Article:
FIG. 25C is an explanatory diagram illustrating an ink supply system for the printing heads 43 and 120. The ink inside a first ink tank 44 is supplied to the third common supply passage 36 of the printing head 43 or 120, passes through the pressure chamber 13, and is collected from the third common collection passage 37 into a second ink tank 45. As a method of generating the ink circulation flow inside the printing head 43 or 120, for example, there is known a method of using a water head difference between the first ink tank 44 and the second ink tank 45. Alternatively, there is known a method of generating a difference in pressure between the first ink tank 44 and the second ink tank 45 by controlling the pressures inside the first ink tank 44 and the second ink tank 45. Furthermore, there is known a method of generating the ink circulation flow by using a pump or the like. A configuration of the ink supply system and a method of generating the ink circulation flow are not limited to this example and can be arbitrarily set. The configuration and the method do not matter as long as a differential pressure generator capable of generating a difference in pressure necessary for the circulation of the ink inside the pressure chamber can be configured.

In such printing apparatus, by generating the ink circulation flow in the printing head, a high-quality image can be printed with high accuracy while a decrease in ink ejection speed and a change in ink color concentration caused by the evaporation of moisture in the ink from the ejection opening are suppressed.

First Application Example

FIGS. 26 to 38 are diagrams illustrating a first application example to which the present invention is applicable.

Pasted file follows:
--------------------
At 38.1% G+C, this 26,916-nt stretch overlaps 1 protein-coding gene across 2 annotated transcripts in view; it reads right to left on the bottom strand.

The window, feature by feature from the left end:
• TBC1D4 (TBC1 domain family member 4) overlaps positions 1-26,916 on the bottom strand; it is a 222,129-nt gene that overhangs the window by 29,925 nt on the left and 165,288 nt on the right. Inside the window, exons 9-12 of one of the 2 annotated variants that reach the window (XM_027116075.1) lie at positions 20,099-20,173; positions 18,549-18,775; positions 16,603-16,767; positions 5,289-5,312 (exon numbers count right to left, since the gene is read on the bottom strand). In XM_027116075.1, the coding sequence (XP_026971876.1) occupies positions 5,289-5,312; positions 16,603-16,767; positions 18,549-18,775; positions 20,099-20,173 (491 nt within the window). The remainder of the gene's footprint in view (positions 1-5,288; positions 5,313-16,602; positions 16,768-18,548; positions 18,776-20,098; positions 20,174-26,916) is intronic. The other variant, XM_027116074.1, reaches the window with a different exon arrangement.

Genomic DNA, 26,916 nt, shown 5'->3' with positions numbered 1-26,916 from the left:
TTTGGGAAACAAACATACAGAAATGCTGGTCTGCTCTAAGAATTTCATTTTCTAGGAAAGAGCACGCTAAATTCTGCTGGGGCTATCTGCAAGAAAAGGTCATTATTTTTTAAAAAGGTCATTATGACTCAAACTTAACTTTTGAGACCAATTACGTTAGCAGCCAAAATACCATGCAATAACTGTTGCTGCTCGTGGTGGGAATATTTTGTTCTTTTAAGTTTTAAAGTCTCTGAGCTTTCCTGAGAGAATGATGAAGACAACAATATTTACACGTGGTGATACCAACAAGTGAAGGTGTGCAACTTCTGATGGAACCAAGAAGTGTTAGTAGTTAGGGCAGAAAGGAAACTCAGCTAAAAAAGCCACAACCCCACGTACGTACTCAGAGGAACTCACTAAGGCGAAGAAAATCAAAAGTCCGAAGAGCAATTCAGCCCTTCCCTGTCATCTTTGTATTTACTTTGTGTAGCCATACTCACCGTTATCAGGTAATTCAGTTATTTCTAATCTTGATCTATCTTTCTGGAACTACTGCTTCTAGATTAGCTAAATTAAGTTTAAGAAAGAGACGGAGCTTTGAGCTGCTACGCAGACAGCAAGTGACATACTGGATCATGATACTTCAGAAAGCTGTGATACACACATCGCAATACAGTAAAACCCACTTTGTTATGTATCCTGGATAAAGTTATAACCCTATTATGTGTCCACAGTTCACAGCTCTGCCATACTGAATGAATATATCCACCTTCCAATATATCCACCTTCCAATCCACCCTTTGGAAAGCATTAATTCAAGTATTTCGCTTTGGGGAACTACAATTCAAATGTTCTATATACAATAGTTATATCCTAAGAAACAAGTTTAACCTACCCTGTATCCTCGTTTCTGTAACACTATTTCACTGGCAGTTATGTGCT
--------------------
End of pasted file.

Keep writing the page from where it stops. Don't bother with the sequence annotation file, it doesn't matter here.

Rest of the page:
(Description of Inkjet Printing Apparatus)

FIG. 26 is a diagram illustrating a schematic configuration of a liquid ejection apparatus in the present invention that ejects a liquid and particularly an inkjet printing apparatus (hereinafter, also referred to as a printing apparatus) 1000 that prints an image by ejecting ink. The printing apparatus 1000 includes a conveying unit 1 which conveys a print medium 2 and a line type (page wide type) liquid ejection head 3 which is disposed to be substantially orthogonal to the conveying direction of the print medium 2. Then, the printing apparatus 1000 is a line type printing apparatus which continuously prints an image at one pass by ejecting ink onto the relative moving print mediums 2 while continuously or intermittently conveying the print mediums 2. The liquid ejection head 3 includes a negative pressure control unit 230 which controls a pressure (a negative pressure) inside a circulation path, a liquid supply unit 220 which communicates with the negative pressure control unit 230, a liquid connection portion 111 which serves as an ink supply opening and an ink discharge opening of the liquid supply unit 220, and a casing 380. The print medium 2 is not limited to a cut sheet and may be also a continuous roll medium. The liquid ejection head 3 can print a full color image by inks of cyan C, magenta M, yellow Y, and black K and is fluid-connected to a liquid supply member, a main tank, and a buffer tank (see FIG. 27 to be described later) which serve as a supply path supplying a liquid to the liquid ejection head 3. Further, the control unit which supplies power and transmits an ejection control signal to the liquid ejection head 3 is electrically connected to the liquid ejection head 3. The liquid path and the electric signal path in the liquid ejection head 3 will be described later.